A few weeks ago, I had attended a retrospective of the late actor, director and Kannada writer Girish Karnad at the Films Division of India located at Pedder Road, Mumbai. The auditorium was packed and the event was inaugurated by film producer and director Anand Mahendroo, who reminisced about his mentor and teacher. This was followed by some documentaries that I probably could have watched on YouTube, but there was a thrill of watching it on the big screen like old times. It took me back to the documentaries that were screened just before a film which quite often held greater interest for me more than the film itself.
After the show, I ambled around the vast campus of NFDC that is dotted with trees and greenery. In the centre is a magnificent heritage building called the Gulshan Mahal. I discovered that this building was now a museum that archived the history and progression of Indian Cinema. I also learnt that the museum was inaugurated by the by Honorable Prime Minister of India on 19th January, 2019. This was literally next door and I knew nothing about it. I thought that for a country that is so mad about its movies, a dedicated museum was indeed long overdue. I promised that I would be back soon to see it.
So here I was soon enough, along with my film aficionado husband to see what the museum had to offer. After buying the entrance ticket that cost us Rs.20/- per person, we were asked to first go to Gulshan Mahal first, followed by more interactive exhibits that are housed in the newer and more modern structures on the sides of Gulshan Mahal.
Gulshan Mahal, previously called ‘Gulshan Abad’, was owned by a Kutchi merchant named Peerbhoy Khalkdina (1816-1868). The 5-acre wooded area overlooks the Arabian Sea, although currently some other constructions have come in between the sea and the building. After the Partition of the country in 1947, the entire building was taken over by the government as an ‘evacuee’ property. The building was used to house the first office of the Documentary Films of India. The interiors of the property is exquisite with teak doors, Italian tiles and carvings of Plaster of Paris on the ceilings.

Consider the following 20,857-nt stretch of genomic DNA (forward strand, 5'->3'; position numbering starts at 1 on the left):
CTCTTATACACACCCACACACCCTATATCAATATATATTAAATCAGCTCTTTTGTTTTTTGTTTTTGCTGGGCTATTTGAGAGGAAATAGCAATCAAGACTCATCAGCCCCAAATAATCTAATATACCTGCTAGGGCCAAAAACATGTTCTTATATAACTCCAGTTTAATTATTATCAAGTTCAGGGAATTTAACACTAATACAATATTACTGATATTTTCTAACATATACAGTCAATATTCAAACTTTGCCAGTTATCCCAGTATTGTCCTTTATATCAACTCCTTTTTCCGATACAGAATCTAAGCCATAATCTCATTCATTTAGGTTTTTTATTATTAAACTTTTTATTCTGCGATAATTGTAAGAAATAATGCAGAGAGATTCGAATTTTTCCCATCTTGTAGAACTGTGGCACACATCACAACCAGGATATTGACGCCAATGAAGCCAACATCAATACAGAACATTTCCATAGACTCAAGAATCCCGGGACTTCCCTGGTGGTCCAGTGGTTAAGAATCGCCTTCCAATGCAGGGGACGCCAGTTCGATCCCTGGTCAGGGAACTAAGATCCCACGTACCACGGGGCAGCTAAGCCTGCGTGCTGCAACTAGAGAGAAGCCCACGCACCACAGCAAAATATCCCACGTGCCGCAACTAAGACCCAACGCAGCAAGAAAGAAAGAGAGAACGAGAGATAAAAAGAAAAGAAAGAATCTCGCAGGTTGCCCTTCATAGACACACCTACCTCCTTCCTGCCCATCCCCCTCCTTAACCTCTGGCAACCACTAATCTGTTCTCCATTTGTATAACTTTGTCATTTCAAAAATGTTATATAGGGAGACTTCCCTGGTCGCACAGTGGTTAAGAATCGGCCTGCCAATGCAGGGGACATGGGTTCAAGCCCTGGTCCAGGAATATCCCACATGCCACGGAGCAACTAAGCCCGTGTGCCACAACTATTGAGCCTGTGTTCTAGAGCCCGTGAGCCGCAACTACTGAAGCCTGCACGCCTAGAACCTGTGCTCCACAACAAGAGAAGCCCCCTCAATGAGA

At the entrance we find a bust of the doyen of Indian cinema, Dada Saheb Phalke. The building is divided into eight categories — ‘Origin of Cinema’, ‘Cinema Comes to India’, ‘Indian Silent Film’, ‘Advent of Sound’, ‘Studio Era’, ‘Impact of World War II’, ‘Creative Resonance’ and ‘Advent of Sound’.
Origin of Cinema: The exhibition starts with a room dedicated to the ‘origin of cinema. The space houses vintage film-equipment such as the praxinoscopes, zoetropes and mutoscopes. Our guide, Mr. Sanjay- a very enthusiastic and knowledgeable person, demonstrated how these were used back in the day.
The phénakisticope was an animation device that created a fluid illusion of motion.
The room also has life size statues of the Lumiere brothers. Auguste Lumière and his brother Louis Lumière were French inventors and pioneer manufacturers of photographic equipment who devised an early motion-picture camera and projector called the Cinématographe (“cinema” is derived from this name).
Cinema comes to India: The next room tells the story of how cinema made an advent into India. On July 7th 1896, the Lumiere brothers showcased six films at Mumbai’s Watson Hotel and this marked the advent of cinema in India.